The decriminalisation process needs to replace current IPCC, HMIC and PSDs with a single body taking account of local public concerns (no elected police chiefs), victims’ representation and civilian organisation of complaints. The rest is about getting a great deal of effective power to street officers through decriminalised processes as far as possible, in order to release our forces into work that is real policing, to break the cycle of hopeless, recidivist cases and drunken mile regulation. It would be interesting to know more about who and what actually causes the need for so much expenditure on wasted cycles of recidivism in the tide of petty crime and antisocial behaviour, even to the extent of protest movements of those who feel there is no alternative to turning out on the streets, or into shops and businesses perceived as not playing fair.
The problems that need taking into account extend well beyond anything police officers do, and what we want them to be able to do and they cannot. Glib phrases like ‘tough on crime, tough on the causes of crime’ need to be treated as dire lies, unless they are costed and worked through in terms of how they are to be effective other than as political salesmanship. What we have is complex problems that feed many vested interests and wallets. We need a grip on what the costs of the vicious circle are and who is bearing them, who is retaining the money and whether any of the actions being taken are likely to reduce the costs or change any behaviour or quality of life. I suspect the police fail so much of the time because they are dealing with symptoms not the disease and the real problems that should not, in the first place, be in their remit.
There is no point in doing projects that have massive and obvious costs we can’t afford so politicians can point to ‘success stories’. We need to take the whole bag on and accept a change in balance on civil rights towards the maintenance of a right to quiet peace. Things are so bad, we can’t even get this in many classrooms, let alone the drunken mile or next door to drug addicts. The answers are complex, but we can’t even seriously talk and debate the problems.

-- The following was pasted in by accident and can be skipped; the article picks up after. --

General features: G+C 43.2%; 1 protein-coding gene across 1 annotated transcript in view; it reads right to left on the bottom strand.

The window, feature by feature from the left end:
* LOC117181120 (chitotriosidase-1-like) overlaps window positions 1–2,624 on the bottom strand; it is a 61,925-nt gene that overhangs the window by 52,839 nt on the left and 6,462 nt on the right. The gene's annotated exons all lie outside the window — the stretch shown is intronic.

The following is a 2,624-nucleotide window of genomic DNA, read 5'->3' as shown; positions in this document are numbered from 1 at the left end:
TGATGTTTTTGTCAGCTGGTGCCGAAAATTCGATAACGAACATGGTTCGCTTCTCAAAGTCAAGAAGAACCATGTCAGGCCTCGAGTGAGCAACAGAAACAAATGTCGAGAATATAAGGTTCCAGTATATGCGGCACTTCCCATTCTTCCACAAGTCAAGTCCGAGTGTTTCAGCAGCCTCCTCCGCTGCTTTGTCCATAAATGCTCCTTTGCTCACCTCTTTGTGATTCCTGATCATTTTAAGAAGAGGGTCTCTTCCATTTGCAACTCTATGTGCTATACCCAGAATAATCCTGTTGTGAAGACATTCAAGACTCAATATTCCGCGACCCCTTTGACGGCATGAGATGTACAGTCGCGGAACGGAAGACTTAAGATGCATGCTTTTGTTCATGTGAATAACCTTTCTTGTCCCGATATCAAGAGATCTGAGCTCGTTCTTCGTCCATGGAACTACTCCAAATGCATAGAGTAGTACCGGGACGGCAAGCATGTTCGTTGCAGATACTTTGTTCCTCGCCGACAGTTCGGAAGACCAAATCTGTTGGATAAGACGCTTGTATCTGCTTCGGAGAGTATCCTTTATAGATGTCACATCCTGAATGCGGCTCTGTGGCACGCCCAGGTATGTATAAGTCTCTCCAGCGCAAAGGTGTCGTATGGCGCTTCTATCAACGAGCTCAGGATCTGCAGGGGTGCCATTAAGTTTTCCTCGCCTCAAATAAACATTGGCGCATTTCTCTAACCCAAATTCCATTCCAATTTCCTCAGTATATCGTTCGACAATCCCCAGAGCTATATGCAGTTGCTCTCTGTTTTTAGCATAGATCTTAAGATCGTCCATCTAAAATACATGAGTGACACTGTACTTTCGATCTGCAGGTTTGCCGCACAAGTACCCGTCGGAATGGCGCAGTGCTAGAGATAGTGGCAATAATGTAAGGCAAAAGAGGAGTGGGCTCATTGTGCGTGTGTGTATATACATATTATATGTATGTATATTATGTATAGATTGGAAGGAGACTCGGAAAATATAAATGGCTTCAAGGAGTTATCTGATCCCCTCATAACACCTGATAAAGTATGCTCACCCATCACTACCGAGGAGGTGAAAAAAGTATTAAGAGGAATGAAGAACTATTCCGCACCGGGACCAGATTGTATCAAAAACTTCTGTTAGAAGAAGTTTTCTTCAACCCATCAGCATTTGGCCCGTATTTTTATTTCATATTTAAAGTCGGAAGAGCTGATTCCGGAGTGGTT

“…and criminal adaptivity (what rackets might be created and where would the criminality transfer).”
Would they necessarily transfer anywhere? Or simply retain ‘black market supplies’, in the same way you can buy bootleg booze, or tobacco, or porn?
It wouldn’t take so many, so there’s be a reduction in numbers. And the ones most likely to be cut out are the street dealers and runners. I wonder, would we see a rise in mugging and petty burglary as a result?
These are the kind of questions we need to be asking Julia. Criminality is more ‘entrepreneurial’ than we give credit for. The risks taken in low-level crime are massive for generally little return. In the US, the average corner-boy is at more risk than a GI in Afghanistan, they get banged up for long periods, but the game goes on and on. We now have a long history of ‘burglary sweeps’ and other focused police activity allegedly reducing crime, but most of us feel it just goes ‘off balance-sheet’. We know we can reduce crime through special measures in one force, only to find increases in contiguous force areas. Decriminalisation, if we could really work out what this would be, would be tough and work through administrative law and changing markets. The debate is around, but you have to work hard to find detail rather than invective.